dragged-into-sunlightThe second full-length release from Liverpool, UK’s Dragged into Sunlight was a significant stride forward for the band. Widowmaker is defined by both its overwhelming malevolence and its ruthless control. The record is composed of three tracks of delicious, torturous, perfectly deployed tension. The band have directed their sour, grotesque misanthropy into something as artful as it is awful. This was one of the very few releases of 2012 that genuinely unsettled me, the aural equivalent of an excellent psychological horror film. Widowmaker cleaves the listener; it hates and hurts, luxuriates in its own violence. And yet, it is not a work of base brutality, but capable of clever, subtle, delicate horror. (Natalie Zed)

4. Anathema – Weather Systems (The End)

Anathema - Weather SystemsThe sad thing about Anathema’s ninth album is that few if any people outside the band’s fan base will ever hear it, because more than anything, Weather Systems is made for the masses. Devoid of any trace of “metal” whatsoever (yet marketed toward solely the metal crowd, an odd and frustrating paradox) it dives shamelessly into post-Britpop stadium rock, mirroring the wide-eyed sentimentality of circa-2003 Coldplay, songs building from gentle melancholy to soaring magnificence, highlighted by the stunning, 12-minute “Untouchable” suite that kicks off the record. Romantic, pretty, and with just the right amount of bombast, it’s the boldest statement of Anathema’s career, and their greatest work to date. (Adrien Begrand)

3. Woods of Ypres – Woods 5:Grey Skies and Electric Light (Earache)

Woods-5There are few words to sum up the bittersweet joy that unfolds across the final Woods of Ypres record. It is a heartbreaking masterpiece, would have been even without the untimely passing of its creator. At once David Gold’s most ambitious album, and impossible to listen to without tragically projecting what might have been, Grey Skies and Electric Light’s sorrows are manifold. But the lowest lows can only be balanced by the highest highs, and David Gold hammered both home on Woods 5. Listen in celebration of a life lived on its own path. (Kyle Harcott)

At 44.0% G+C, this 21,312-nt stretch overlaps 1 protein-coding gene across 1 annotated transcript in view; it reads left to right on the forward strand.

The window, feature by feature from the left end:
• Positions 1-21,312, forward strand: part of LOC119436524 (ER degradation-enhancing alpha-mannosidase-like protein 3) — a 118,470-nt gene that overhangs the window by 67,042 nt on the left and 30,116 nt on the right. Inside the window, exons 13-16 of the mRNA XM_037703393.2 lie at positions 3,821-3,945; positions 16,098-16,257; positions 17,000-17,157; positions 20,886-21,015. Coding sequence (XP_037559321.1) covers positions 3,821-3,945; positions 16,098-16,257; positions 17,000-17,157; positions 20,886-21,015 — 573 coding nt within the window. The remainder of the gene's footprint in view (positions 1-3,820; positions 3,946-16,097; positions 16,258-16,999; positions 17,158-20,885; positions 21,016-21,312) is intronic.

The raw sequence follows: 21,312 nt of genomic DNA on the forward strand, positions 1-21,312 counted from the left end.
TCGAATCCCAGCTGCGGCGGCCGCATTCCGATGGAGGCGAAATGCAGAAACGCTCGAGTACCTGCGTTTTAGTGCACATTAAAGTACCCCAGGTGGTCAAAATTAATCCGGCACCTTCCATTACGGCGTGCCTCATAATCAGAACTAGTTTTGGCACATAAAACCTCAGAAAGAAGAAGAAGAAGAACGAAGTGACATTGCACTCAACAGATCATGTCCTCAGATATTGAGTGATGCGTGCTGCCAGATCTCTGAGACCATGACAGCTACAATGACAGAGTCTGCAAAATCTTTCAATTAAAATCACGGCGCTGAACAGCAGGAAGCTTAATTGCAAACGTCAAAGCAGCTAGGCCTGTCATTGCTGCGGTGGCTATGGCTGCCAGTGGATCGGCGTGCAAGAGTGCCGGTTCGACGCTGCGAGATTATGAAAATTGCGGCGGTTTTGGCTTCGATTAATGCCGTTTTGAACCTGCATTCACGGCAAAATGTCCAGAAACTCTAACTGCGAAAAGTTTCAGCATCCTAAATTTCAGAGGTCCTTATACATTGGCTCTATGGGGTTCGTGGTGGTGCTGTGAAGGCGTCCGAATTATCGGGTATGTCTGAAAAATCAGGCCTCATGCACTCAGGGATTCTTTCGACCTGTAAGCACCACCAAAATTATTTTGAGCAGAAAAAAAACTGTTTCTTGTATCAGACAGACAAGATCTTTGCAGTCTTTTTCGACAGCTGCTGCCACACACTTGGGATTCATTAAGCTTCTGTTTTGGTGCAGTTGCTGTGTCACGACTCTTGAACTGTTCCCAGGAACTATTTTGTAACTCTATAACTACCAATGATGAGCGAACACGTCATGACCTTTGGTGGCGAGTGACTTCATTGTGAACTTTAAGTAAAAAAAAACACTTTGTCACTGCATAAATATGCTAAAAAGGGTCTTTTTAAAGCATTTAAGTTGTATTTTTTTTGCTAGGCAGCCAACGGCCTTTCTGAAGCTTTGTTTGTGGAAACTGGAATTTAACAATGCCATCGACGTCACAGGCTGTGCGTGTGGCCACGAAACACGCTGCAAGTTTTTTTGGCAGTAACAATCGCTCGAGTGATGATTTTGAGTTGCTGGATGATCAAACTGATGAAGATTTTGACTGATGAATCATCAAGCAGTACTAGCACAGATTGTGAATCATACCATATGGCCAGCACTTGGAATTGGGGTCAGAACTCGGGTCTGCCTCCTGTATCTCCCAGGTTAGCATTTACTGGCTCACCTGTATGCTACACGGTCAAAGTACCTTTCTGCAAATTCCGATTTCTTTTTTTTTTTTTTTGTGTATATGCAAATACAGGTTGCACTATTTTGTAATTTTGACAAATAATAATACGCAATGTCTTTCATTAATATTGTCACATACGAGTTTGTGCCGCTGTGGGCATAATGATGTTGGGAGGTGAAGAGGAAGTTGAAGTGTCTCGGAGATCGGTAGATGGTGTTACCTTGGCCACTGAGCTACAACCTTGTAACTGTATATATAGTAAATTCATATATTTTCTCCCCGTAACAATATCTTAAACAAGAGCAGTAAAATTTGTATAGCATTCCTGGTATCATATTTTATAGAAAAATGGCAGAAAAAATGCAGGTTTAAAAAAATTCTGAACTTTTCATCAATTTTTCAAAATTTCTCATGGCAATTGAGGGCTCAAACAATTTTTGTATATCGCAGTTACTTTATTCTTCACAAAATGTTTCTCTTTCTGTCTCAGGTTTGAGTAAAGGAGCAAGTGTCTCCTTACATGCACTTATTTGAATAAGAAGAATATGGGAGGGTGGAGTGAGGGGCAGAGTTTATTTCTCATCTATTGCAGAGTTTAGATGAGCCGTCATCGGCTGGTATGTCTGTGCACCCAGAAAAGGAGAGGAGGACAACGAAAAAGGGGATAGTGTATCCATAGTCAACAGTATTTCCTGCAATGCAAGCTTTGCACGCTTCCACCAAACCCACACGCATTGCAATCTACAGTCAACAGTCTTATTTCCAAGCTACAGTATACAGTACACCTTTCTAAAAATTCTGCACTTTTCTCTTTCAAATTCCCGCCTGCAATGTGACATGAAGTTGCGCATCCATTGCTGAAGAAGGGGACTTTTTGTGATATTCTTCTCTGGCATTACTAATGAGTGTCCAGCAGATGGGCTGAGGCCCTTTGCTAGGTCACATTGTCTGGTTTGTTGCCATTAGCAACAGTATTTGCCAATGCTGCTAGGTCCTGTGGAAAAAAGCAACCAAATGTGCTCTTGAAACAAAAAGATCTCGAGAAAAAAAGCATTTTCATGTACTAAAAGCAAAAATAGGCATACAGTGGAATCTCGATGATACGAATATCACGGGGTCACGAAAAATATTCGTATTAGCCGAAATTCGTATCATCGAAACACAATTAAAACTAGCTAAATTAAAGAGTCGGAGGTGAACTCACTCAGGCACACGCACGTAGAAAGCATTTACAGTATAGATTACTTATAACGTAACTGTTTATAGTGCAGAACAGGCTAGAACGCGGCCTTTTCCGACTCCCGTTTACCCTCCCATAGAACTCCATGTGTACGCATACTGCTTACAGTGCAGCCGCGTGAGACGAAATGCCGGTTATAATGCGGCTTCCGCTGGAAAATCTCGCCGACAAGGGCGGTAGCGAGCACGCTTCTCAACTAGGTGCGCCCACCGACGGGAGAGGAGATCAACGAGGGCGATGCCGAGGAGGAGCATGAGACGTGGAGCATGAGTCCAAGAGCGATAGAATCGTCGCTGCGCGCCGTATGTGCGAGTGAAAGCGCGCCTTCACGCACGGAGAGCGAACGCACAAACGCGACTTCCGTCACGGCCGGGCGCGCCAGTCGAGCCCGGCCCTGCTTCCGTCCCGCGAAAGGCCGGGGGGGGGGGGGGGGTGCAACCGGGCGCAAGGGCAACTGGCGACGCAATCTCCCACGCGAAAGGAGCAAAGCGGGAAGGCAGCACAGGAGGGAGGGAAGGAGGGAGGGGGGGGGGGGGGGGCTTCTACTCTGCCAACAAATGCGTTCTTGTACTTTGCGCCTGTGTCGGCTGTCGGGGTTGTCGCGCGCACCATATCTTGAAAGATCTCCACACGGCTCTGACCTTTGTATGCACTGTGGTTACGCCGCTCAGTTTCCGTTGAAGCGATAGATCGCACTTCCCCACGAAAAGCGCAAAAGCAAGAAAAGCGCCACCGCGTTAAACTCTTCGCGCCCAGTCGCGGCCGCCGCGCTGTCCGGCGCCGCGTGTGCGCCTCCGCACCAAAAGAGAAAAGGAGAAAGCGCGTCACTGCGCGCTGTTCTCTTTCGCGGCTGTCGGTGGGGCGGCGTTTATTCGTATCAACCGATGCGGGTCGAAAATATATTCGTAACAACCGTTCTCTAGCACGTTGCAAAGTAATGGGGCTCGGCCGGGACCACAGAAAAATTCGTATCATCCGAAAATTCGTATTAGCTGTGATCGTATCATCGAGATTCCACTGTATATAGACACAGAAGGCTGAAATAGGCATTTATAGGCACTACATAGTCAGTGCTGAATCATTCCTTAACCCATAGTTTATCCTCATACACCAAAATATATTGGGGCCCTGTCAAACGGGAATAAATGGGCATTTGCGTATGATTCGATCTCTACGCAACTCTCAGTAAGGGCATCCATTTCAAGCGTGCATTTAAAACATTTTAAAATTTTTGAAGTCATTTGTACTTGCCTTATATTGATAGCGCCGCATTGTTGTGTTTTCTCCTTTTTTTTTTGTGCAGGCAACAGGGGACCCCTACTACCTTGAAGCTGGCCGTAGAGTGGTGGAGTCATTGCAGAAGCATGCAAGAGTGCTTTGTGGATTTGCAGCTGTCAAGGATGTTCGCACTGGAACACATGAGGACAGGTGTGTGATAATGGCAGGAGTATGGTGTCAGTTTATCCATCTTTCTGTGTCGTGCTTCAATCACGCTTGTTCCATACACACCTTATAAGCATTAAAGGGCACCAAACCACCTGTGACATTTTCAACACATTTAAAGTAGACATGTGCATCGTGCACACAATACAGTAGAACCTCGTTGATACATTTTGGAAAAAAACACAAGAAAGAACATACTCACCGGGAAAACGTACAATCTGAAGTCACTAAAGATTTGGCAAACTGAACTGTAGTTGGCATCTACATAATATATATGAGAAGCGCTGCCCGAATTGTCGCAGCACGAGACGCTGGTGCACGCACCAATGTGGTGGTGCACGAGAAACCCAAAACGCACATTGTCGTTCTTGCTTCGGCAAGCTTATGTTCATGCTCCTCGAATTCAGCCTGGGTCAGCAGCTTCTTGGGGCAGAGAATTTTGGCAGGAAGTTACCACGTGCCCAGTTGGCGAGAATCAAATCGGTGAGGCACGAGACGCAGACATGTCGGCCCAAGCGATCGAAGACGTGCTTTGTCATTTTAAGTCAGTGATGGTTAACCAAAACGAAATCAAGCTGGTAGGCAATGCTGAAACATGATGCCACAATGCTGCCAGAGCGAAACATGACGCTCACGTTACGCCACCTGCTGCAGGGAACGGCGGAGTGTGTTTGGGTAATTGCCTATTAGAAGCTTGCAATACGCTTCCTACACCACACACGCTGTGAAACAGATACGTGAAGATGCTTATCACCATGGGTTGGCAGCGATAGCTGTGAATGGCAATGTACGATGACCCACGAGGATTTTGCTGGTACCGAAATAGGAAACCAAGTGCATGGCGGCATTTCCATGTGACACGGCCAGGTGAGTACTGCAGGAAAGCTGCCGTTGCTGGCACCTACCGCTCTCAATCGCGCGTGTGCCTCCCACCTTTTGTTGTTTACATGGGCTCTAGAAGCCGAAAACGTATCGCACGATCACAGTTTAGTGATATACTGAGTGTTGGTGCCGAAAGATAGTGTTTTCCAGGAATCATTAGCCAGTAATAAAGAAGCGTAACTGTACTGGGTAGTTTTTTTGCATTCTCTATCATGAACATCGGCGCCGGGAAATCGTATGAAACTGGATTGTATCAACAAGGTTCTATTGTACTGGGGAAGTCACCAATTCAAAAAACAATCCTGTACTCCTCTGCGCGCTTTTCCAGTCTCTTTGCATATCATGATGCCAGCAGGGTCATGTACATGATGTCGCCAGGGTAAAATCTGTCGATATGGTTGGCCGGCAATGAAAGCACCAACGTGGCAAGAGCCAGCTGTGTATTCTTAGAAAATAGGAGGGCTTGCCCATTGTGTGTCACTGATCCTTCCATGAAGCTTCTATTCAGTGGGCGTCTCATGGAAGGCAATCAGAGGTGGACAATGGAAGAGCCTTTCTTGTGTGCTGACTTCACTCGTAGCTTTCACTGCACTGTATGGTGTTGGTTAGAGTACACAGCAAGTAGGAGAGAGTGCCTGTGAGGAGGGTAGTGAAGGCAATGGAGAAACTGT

2. Rush – Clockwork Angels (Anthem)

Rush-Clockwork-Angels-e1334152796555 There are a lot of things about Rush that were surprising in 2012, most of all the fact that the legendary Canadian prog rock band would see to release a steampunk concept album for their 19th studio album. As a longtime fan of the band, I have found myself continuously amazed with the level of creativity and, well, heaviness that the Toronto trio now possesses in their what, fifth decade together as a band? I thought Snakes and Arrows was a great album, but in comparison Clockwork Angels is a downright monster that shows off the many different levels this band is capable of working on. (Sean Palmerston)

1. Pallbearer – Sorrow and Extinction (Profound Lore)

Pallbearer - Sorrow and Extinction cover artIn a year heavy on incredible doom of the musical variety (silly Mayans) one band stood apart from the rest. Pallbearer‘s Sorrow and Extinction is a near perfect debut. Their vision for heart-wrenching doom appears fully realized. Clean vocals connect with the soul as monstrous tone and monolithic riffs drag out your inner emotions with every measure. This is just the beginning. Pallbearer stand poised to become living legends of modern doom. (Matt Hinch)

Sean Palmerston

Sean is the founder/publisher of Hellbound.ca; he has also written about metal for Exclaim!, Metal Maniacs, Roadburn, Unrestrained! and Vice.

  • http://steffmetal.com Steff Metal

    This is an excellent list. Ihsahn was on my list too, with most of those others being highly commended. I haven’t heard the Pallbearer album thought – gonna check that out for sure.

    Keep up the awesome work in 2013 \m/

  • http://www.gruesomeviews.com Gruesome Greg

    Even though I remember Pallbearer from back when they first appeared on the Hellride Music Forum, I must admit that I have not heard their new album at all. Suffice to say that if a doom-metal record tops the Hellbound list without my endorsement, it must be pretty good. I should probably get on that… :P

    Peace,

    Greg